NSE-Yogi saga: SEBI can find the 'mysterious' yogi in 10 to 15 days with the help of CBI, or in a month, with the help of a constable at the nearest police station, said a forensic cyber expert.
The Securities and Exchange Board of India (Sebi) has everything it needs to crack the identity of the ‘yogi’ in the centre of the National Stock Exchange (NSE) scam, said a cyber forensics expert.
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In fact, the regulator can find this yogi in 10 to 15 days with the help of the Central Bureau of Investigation (CBI), or in a month, with the help of a constable at the nearest police station, said Nishant Singh.
Singh is the director of Forensic Investigations and Consultancy Services, and who is regularly called as an expert witness in court cases involving private and government entities. His firm has investigated fraud in cooperative banks, audited software used by Delhi Police academies and done forensic investigation for multinational advisories such as PwC.
The exchange has been in the eye of a storm, with its former MD and CEO Chitra Ramakrishna revealed to have been taking guidance from an unknown ‘Himalayan yogi’ to run the enterprise, and to have been sharing confidential information with him.
After more than four years of investigating this scandal, Sebi still does not have the identity of this ‘Himalayan recluse’.
Singh said that all the regulator really needs is the email ID of the ‘yogi’, which is email@example.com. From the email ID alone, the investigator can find the phone number, location (even the exact address) and the identity of the person, and how many times this person has accessed this account and from where.
What about the EY report?
Sebi had hired the audit and advisory firm EY, as well as Deloitte, to investigate the co-location scam. In 2017, EY had submitted its report, which included the study of emails exchanged between Ramakrishna and the outsider-influencer.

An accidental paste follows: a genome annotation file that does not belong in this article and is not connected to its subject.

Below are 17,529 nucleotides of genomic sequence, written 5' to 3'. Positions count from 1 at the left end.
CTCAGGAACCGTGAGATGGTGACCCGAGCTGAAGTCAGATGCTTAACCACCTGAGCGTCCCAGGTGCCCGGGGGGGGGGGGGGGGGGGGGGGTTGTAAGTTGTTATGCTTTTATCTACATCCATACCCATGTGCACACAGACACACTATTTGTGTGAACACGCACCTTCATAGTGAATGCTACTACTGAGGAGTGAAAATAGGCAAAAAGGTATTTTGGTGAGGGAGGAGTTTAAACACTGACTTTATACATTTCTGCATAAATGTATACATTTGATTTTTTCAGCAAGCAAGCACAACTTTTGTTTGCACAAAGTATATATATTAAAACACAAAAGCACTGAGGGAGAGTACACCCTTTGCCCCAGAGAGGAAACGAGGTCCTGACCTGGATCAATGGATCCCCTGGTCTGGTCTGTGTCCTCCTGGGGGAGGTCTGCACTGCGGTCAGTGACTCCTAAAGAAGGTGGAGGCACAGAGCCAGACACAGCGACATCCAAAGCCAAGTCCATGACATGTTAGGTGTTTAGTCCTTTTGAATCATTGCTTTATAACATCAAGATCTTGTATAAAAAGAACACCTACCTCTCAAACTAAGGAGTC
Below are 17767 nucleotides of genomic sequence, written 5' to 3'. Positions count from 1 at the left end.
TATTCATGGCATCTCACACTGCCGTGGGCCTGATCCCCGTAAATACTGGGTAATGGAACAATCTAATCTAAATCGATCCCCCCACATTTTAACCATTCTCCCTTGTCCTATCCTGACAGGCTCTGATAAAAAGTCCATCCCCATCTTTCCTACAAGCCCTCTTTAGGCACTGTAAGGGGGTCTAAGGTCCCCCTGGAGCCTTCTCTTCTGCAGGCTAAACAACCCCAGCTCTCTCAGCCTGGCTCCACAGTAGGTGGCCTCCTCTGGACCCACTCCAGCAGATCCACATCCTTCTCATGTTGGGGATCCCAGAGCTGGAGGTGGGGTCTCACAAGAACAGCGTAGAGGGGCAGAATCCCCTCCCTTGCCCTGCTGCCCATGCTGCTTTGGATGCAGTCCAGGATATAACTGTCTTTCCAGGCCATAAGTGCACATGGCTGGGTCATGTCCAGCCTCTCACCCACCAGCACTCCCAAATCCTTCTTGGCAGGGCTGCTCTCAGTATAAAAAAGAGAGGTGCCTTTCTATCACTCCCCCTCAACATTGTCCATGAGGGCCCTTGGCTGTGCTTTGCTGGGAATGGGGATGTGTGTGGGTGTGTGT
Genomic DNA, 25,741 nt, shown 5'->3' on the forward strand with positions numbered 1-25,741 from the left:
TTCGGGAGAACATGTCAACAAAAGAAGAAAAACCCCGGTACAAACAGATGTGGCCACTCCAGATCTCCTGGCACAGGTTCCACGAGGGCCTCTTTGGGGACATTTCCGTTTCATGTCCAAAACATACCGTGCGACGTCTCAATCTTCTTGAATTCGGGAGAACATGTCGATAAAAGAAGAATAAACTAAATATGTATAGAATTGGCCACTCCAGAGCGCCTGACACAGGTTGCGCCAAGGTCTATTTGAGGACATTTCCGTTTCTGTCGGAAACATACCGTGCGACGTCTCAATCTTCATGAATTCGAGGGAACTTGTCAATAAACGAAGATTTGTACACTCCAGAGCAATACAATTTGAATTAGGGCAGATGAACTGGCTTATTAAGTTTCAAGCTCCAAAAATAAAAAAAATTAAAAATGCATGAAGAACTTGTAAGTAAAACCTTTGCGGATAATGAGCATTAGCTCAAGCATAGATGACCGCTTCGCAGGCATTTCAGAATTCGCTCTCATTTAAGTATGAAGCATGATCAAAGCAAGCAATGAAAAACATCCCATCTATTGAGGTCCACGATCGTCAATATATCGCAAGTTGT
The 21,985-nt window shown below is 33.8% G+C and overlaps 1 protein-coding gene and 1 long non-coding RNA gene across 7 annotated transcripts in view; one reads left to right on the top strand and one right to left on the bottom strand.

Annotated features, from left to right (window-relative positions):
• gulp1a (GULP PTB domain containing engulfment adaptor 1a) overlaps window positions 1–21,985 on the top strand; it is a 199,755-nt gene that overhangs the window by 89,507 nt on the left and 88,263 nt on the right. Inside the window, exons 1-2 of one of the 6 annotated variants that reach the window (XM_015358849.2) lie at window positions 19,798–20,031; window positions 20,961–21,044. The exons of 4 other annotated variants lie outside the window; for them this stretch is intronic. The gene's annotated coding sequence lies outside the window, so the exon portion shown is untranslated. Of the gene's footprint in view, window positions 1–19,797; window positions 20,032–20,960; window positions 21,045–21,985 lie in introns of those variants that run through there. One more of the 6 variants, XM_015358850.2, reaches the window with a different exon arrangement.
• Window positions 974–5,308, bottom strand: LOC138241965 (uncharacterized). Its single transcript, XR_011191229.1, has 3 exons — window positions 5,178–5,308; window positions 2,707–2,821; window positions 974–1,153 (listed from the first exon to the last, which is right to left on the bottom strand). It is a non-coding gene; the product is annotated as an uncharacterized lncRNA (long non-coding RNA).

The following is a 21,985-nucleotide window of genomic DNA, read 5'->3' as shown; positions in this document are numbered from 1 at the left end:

The firm had identified the yogi as the now infamous hire and former Group Operating Officer Anand Subramanian. When Sebi gave its order dated February 11, 2022, the regulator dismissed EY’s finding, pointing to inadequate and contradictory evidence.
The regulator said that EY examined only the desktops given to Ramakrishna and Subramanian, and not the laptops that had been assigned to the exchange and Subramanian because the devices had been binned. It also said that only official email IDs of Ramakrishna and Subramanian, and not their private email IDs, had been checked.
Singh told Moneycontrol that both these objections are resolvable.
One, laptops aren’t necessary to trace the identity of the yogi. Two, the private email IDs cannot be accessed by a private entity like the EY, but they can be accessed by a government’s investigating agency.
“EY as a private entity cannot demand details from companies that host private email IDs, such as Gmail or Yahoo. But government investigating agencies have the authority to do so,” he said.
Singh added, “There is no need to access the emails of the so-called yogi (to find out his identity). The CBI can find the person with the email ID alone, the one that was used in the communication between Ramakrishna and the yogi.”
“After getting the IP address through which the ‘yogi’ is accessing the email, it is easy to trace the person or the account holder. It may take a few days more if the person is using proxy servers,” he said.
First Published: IST